April 20, 2010 // Uncategorized
Bishop-emeritus looks back, reflects on ‘retirement’
Tim Johnson, our editor, kindly asked if I would share a few words in order to observe May 1, 25 years to the day of my installation as the eighth bishop of this diocese.
My thoughts are of thanksgiving to God for the gift of presiding over this beloved See for a quarter of a century.
Everything that has been accomplished is the fruit of the grace, won for us at great cost by Christ Our Savior.
I give thanks to all those with whom it was my privilege to serve. Demanding years, surely, involving serious decisions. Decisions not always understood, but guided by the Holy Spirit. Overall, my reflections are ones of joy and gratitude. What a joy and privilege to have served as pastor of this historic See.
People ask, “How are you doing?” I always say I am “adjusting,” and that is true. During Lent, I gave several parish missions and heard many confessions. In a few weeks I will preach a retreat to the bishops of Michigan and Ohio. I will give a retreat for sisters in June and two retreats are set for priests in the months ahead.
So it is somewhat like the life I had as an auxiliary bishop with emphasis on things at the heart of the priestly vocation: Hearing Confessions, preaching, retreats and Days of Prayer, and taking part in parish missions. A busy life, and very beautiful, and close to the reasons we became priests. Spiritual formation: The area in which I was trained. So, still busy but a less frenzied pace and a chance to walk more than in the past.
Do you miss it?
This is another question that comes. Of course, I miss it. Does a man miss his wife when she is no longer with him? The ancient idea of a bishop is that he is married to his diocese. You carry it in your heart for all these years, sharing the ministry with the priests, consulting parish laity and religious. You are giving up a relationship which is a service of love. But the love continues and you serve the Church and the diocese by prayer, and the ministry of preaching and teaching, and the sacramental ministry of giving Confirmation and celebrating the Eucharist. (I have 19 Confirmations this spring.) I feel this new life growing. I can attend to my number one goal after retirement: More prayer in the presence of the Blessed Sacrament and good spiritual reading. All of which helps one’s homilies and helps one also in the confessional. The more attuned any priest or bishop is to Christ in prayer and reading, the more effective he will be.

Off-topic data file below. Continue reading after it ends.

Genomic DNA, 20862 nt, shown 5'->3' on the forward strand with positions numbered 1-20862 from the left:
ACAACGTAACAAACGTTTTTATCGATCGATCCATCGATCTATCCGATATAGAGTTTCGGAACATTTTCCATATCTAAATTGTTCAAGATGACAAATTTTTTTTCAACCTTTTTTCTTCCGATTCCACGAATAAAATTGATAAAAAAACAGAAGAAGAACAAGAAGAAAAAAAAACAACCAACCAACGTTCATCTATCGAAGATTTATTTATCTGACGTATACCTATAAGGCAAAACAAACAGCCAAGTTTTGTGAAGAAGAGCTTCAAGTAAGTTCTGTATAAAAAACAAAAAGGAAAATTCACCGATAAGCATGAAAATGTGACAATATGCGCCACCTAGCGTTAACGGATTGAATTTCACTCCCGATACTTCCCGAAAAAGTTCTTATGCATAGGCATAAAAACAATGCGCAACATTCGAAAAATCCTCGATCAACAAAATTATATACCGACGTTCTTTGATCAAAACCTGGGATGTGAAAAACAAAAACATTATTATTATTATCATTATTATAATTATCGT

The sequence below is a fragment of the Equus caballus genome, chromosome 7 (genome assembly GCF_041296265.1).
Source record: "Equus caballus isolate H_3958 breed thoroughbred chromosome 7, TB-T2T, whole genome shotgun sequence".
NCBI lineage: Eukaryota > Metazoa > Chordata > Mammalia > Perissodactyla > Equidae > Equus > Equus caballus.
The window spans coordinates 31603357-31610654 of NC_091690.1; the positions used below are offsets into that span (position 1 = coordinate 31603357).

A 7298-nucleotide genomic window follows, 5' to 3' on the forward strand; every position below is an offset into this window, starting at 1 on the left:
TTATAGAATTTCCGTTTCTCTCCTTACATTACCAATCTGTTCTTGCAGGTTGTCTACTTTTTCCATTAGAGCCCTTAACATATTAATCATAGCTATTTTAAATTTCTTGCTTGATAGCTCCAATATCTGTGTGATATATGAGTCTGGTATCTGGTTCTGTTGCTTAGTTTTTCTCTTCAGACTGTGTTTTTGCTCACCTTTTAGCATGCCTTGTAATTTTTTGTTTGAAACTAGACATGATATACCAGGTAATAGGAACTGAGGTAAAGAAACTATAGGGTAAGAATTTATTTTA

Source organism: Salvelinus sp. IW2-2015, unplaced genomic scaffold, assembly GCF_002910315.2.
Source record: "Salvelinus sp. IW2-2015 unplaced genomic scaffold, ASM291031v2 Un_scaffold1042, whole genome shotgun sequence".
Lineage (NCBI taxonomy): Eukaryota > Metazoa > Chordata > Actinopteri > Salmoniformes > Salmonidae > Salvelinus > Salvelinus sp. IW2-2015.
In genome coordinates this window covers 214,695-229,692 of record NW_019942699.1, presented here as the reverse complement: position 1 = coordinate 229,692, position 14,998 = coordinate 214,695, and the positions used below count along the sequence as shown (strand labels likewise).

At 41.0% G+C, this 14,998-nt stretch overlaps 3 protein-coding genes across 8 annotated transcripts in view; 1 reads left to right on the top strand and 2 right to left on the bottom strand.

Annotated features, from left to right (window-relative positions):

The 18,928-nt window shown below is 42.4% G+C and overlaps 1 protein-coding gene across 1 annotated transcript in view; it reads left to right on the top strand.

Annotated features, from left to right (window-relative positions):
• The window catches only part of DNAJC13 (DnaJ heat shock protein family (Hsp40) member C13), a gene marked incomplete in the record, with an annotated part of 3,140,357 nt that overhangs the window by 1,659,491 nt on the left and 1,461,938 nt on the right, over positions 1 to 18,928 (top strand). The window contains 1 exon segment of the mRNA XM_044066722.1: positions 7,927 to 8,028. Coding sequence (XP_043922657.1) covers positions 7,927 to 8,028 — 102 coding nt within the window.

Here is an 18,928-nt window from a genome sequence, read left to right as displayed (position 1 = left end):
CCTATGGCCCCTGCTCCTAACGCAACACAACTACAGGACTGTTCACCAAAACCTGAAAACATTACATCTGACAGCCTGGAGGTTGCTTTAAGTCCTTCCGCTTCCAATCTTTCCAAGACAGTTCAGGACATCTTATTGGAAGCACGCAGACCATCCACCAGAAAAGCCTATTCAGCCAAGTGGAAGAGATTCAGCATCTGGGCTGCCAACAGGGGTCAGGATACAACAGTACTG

I have made a little progress on the computer. The effort to learn Spanish is not fully launched, but plans are being made.
I am very encouraged, as we all are, by our hard working, very able, and pastorally devoted Bishop Rhoades, who is surely giving his whole heart and soul to this diocese.
Now, wouldn’t you be disappointed if I did not speak of a certain baseball team. Alas, it seems like it will be the “summer of our discontent” for the Red Sox. So far they have not contacted me to pitch batting practice. I am ready if they call.
I remember May 1, 25 years ago with joy and gratitude. My dear mother was present with my three sisters and their families. I give thanks to God for His grace, which helped us face the decisions and challenges that awaited. I pray for you all every day and extend to you my gratitude and love.
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